Sometimes I wonder if the world is in fact listening to my thoughts for the sole purpose of proving me wrong. I had just written a note to myself yesterday morning:
“A recent Pew Poll finds that 100% of Americans have a landline phone.”
This is of course a joke on the fact that phone surveys are done over landlines. Imagine my complete shock when I got a call last night as I was making dinner from a number I didn’t recognize...
“Hello, may I speak to ‘Ginx’ please.”
“This is ‘Ginx.’”
“Hi ‘Ginx,’ do you have a few minutes to answer some questions for a telephone survey?”
I am in the habit of picking up numbers I don’t recognize because I get a lot of wrong numbers (I think a car repair place has the same number as me, only off by 1, because I get questions about mufflers and radiators and engine parts on a weekly basis, often in my voicemail). Even if I’m “busy,” I have a few moments to help someone sort out which number they’re actually trying to reach.
But this… this is the motherload! How often do you get someone actually asking your opinion? Most of us just post it on the internet, where our opinions are immortalized in a format which can be eternally ignored. And it was a political pollster to boot!
I was excited. So I turned off the stove and let the taco meat sit there for a while as I answered questions. They asked me about local politicians I had never heard of at first, but it slowly moved into more familiar politicians and issues. I gave Barack Obama a “fair” rating, which was between “good” and “bad.” This was generous of me, but I had to consider the fact that Obama actually did some things:
- Signing a law which enables women who allege pay discrimination to sue their employer
- Lifting the Bush restrictions on federally funded embryonic stem cell research
- Approving 2,500 highway projects, which will create 260,000 jobs in all fifty states
There’s a few other minor accomplishments, though they are not the reason he was elected. I seriously considered giving him a bad rating because of his policy in Afghanistan/Pakistan, and the fact that he just brushes off the Drug War is ignorant and disheartening. Perhaps my standards after Bush are just embarrassingly low. Between “Very good, Good, Fair, Bad, or Very Bad,” I think fair is still simultaneously the best and worst he could possibly deserve.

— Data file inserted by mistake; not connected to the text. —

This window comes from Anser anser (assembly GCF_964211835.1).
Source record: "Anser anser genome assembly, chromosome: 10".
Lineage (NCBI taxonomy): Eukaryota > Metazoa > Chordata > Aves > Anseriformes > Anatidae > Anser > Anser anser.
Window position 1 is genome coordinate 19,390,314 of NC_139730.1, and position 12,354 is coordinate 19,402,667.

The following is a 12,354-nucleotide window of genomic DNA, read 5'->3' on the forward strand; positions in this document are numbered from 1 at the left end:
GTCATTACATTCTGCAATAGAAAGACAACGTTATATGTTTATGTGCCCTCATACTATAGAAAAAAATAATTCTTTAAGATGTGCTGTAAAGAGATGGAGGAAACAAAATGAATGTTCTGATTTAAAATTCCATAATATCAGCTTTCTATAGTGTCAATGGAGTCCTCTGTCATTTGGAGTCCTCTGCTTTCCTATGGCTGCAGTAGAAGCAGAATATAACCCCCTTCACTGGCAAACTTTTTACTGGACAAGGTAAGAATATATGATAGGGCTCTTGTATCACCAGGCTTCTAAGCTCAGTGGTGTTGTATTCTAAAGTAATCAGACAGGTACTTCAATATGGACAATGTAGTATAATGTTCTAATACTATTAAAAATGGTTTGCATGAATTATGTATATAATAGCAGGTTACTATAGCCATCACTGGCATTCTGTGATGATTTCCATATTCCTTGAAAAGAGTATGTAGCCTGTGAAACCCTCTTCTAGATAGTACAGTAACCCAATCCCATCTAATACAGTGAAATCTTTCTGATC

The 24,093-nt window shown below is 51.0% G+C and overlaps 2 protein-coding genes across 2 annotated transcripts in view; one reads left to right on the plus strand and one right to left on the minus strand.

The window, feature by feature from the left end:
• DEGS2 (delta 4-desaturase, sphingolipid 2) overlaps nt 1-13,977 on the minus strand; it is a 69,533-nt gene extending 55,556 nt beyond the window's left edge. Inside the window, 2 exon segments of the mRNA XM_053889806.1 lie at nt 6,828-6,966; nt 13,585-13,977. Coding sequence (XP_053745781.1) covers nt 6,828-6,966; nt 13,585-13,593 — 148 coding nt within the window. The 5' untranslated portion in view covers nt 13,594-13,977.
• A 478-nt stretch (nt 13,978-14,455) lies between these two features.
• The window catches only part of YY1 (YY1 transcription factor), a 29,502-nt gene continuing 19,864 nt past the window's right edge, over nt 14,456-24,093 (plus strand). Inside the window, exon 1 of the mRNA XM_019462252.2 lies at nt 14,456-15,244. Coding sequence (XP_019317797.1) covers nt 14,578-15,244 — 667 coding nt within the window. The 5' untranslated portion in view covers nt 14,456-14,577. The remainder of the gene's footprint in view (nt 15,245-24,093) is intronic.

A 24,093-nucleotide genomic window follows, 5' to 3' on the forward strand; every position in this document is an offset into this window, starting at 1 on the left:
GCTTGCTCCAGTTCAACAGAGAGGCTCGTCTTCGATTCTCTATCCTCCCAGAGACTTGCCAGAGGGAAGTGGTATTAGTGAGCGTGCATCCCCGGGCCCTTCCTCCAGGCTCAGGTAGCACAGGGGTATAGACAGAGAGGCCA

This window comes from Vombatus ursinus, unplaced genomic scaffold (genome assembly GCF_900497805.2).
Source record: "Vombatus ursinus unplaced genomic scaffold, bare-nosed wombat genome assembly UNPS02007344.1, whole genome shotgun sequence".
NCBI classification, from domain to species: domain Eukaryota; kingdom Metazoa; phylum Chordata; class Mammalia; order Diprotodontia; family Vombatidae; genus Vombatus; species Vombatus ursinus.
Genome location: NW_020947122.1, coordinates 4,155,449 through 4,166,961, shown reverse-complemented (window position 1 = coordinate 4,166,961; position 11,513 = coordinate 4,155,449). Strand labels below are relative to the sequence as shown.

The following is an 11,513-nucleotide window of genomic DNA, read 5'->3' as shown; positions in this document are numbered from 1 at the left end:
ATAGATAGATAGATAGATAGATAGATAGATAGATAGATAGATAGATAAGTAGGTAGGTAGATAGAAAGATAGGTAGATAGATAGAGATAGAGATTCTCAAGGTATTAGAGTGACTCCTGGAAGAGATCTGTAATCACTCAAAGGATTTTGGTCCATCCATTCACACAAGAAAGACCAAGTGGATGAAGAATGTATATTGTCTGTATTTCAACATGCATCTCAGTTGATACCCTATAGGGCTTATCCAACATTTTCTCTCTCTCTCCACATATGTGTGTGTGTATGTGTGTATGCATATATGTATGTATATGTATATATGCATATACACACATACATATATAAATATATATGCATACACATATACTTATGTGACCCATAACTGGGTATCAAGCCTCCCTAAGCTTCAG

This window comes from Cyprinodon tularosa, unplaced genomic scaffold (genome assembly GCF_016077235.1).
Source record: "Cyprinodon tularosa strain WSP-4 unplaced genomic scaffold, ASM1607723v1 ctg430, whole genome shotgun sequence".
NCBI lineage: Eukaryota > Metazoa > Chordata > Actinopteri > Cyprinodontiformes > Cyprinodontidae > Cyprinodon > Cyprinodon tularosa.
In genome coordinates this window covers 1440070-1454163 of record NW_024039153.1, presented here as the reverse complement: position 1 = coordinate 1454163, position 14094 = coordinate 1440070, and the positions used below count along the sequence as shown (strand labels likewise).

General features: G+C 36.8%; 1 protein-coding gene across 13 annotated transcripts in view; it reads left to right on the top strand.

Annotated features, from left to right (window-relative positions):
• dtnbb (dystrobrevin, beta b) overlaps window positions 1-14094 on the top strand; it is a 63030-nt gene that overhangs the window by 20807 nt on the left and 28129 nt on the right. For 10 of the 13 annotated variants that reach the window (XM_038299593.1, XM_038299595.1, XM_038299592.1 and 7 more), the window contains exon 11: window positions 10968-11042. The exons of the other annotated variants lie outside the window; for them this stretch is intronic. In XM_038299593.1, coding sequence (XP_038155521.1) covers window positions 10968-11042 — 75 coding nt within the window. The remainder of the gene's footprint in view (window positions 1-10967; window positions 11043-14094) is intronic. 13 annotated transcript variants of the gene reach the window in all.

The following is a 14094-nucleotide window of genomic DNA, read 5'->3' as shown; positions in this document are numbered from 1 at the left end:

She also asked how I felt about issues like abortion, which I’m all for. I have abortions before breakfast (over easy). She also read aloud some political ads. I seriously laughed out loud during the Republican one. “[My opponent] has applied for every elected office in Pennsylvania…” So he’s persistent and has experience? This is a bad thing? No offense, but the only professional I respect for having less experience is a whore… which I assume includes this particular Republican… but I still went with the Dem.
The problem is, there were only two issues I recall being specifically asked about: Obama and abortion. Everything else was just “do you prefer A or B.” This dichotomous system has some flaws. Let me give you a non-political example:
“Which would you rather eat, gum that your wife just spit out or lead paint chips?”
“…I guess the gum.”
“Alright. Now, would you consider yourself more of a hater of cats or a lover of walruses?”
“… Well I don’t hate cats, so I guess… lover of walruses?”
Sometimes you just don’t like either choice, and sometimes you feel strongly about one and nothing for the other, and yet have implied preference for such. Then there’s the third situation, which happened to me. I was actually asked which I agreed with more, the 2nd amendment or a woman’s right to choose. I went with the woman’s right to choose, but it’s not like I oppose gun ownership. If I had to choose, I’d rather live in a world where guns were outlawed than a world where abortion was outlawed, but I think we should just go on living in one with both.
So now that I’ve been polled, I have to wonder… why are they designed so poorly, and when did they start gaining access to cell phones?